When suicide hotline counselor Rinko (Asuka Kurosawa) receives explicit photos of herself from a mysterious caller, she is thrown into a depraved game of hidden fantasies and unrestrained sexual desire. As the voyeuristic stalker becomes determined to alter her passionless life, Rinko's compulsively clean husband Shigehiko (Yuji Koutari) attempts to hunt him down and the three disillusioned soul's paths will inevitably intertwine.

Tsukamoto's visual style is unmistakably daring and A Snake of June is no exception. Bathed in blue to suggest the unrelenting presence of water, the images created are painstakingly crafted and unforgettably bizarre. Close-ups of snails, drains, and circular windows mix with frantic shots of action and nightmarishly surreal dreams pepper reality. Far more linear than some of Tsukamoto's previous efforts, there's still plenty of hallucinatory imagery to comprehend, most memorably the sex show dream sequence accenting the themes of voyeurism and the contrast of viewing the organic through circles. Frenetic editing and dizzying camerawork also strive to keep this thriller from ever slowing down, and even during extended single shots on a stationary subject, the camera refuses to stay put, heightening the sense of voyeurism and paranoia. Even in the chapter breaks Tsukamoto's maddeningly creative artistry is at work as curious symbols denote the passing of time and the gradual joining of figures.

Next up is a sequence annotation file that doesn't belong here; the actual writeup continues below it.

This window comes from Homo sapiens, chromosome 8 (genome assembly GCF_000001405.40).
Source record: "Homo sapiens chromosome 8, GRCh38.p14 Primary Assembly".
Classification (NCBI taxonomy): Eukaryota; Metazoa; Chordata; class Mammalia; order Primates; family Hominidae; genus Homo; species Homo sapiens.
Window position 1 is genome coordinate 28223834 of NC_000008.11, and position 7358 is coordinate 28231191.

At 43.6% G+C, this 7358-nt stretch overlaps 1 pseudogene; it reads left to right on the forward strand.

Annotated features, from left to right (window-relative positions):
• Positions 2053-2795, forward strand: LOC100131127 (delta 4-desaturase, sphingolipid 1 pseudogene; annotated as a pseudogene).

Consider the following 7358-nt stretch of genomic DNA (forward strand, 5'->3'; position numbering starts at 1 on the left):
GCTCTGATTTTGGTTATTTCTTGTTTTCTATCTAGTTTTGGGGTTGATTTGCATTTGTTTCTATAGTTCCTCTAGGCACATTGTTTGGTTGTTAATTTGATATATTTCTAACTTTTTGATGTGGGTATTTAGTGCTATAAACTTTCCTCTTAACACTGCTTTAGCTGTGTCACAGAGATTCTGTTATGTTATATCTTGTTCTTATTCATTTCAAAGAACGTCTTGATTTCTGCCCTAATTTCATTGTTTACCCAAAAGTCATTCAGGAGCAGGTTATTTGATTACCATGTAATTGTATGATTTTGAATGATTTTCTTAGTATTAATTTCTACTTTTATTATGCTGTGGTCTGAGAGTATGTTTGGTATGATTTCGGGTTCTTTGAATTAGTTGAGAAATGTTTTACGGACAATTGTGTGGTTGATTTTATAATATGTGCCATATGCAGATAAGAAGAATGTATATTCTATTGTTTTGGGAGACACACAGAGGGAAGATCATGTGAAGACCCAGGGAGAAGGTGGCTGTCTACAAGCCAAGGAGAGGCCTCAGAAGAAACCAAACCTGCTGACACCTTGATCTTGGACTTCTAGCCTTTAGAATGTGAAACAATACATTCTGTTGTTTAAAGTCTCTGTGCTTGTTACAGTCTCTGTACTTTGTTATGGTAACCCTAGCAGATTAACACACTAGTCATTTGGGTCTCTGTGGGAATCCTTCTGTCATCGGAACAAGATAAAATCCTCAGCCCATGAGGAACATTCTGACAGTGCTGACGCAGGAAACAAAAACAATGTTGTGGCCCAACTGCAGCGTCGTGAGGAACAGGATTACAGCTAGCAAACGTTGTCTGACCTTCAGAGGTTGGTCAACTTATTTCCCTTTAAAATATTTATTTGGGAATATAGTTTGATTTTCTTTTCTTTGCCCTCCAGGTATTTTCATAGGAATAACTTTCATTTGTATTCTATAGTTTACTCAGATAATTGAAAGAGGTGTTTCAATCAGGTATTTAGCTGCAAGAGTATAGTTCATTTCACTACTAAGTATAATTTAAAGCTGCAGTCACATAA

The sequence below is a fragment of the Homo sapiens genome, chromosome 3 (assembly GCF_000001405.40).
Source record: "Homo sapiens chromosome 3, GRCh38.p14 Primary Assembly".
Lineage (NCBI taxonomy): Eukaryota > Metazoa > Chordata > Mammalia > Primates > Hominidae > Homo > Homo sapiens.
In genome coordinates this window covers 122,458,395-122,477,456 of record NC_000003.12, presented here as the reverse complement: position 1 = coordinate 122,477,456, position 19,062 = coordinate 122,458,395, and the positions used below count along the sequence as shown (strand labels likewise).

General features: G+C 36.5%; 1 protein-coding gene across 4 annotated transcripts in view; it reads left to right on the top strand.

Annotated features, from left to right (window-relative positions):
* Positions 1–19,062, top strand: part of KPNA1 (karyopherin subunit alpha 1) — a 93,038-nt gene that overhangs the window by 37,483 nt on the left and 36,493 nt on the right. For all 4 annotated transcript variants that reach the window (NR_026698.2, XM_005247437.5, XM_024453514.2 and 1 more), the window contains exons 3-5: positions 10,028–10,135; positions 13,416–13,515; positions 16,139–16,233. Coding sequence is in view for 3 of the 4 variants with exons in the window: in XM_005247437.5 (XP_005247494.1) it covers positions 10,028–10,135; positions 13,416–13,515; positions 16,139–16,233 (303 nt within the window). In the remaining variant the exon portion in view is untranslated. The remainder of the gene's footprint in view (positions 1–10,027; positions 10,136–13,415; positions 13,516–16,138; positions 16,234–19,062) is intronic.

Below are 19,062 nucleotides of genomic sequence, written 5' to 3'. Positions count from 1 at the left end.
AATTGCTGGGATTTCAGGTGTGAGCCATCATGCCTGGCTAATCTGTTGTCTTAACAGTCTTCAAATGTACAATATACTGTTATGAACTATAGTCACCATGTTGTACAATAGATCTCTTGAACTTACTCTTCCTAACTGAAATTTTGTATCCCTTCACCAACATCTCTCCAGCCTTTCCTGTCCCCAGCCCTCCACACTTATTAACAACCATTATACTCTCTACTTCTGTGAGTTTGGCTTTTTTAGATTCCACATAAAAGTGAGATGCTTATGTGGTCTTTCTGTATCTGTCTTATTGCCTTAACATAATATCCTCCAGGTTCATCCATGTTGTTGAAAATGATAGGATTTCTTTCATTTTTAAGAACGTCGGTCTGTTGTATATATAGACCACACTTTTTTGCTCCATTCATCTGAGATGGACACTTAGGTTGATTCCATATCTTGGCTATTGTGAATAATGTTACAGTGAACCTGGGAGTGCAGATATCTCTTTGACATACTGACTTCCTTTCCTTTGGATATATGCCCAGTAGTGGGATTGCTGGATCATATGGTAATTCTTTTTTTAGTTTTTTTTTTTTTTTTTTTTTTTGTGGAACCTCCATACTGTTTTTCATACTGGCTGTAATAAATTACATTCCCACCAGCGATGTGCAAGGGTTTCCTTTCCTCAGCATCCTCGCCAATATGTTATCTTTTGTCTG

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4 of 4 people found the following review helpful
A Snake of June (Shinya Tsukamoto, 2002)

There are those, and they are legion, who find those of us who contend that the Japanese simply make better movies overall than the Americans these days are just some sort of film snobs with a fetish for foreignness. I would answer that those people should, as just one example of what I'm talking about, take A Snake of June and hold it up against any American sexual psychodrama of the past twenty years (and, come to think of it, the only one I can really find to compare it to is Jane Campion's woefully terrible In the Cut). The simple fact of the matter is that Americans, whether it be filmmakers themselves or the studios who distribute the films, simply aren't capable of coming up with stuff like this. It's just not in our nature or something.

The tale follows Iguchi (Shinya Tsukamoto), who begins as a suicidal photographer. He calls a suicide hotline and is talked out of killing himself by Rinko (Asuka Kurosawa). He grows obsessed with her and her husband Shigehiko (Yuji Kohtari) and begins stalking them, setting in motion events that will take all three on journeys of self-revelation.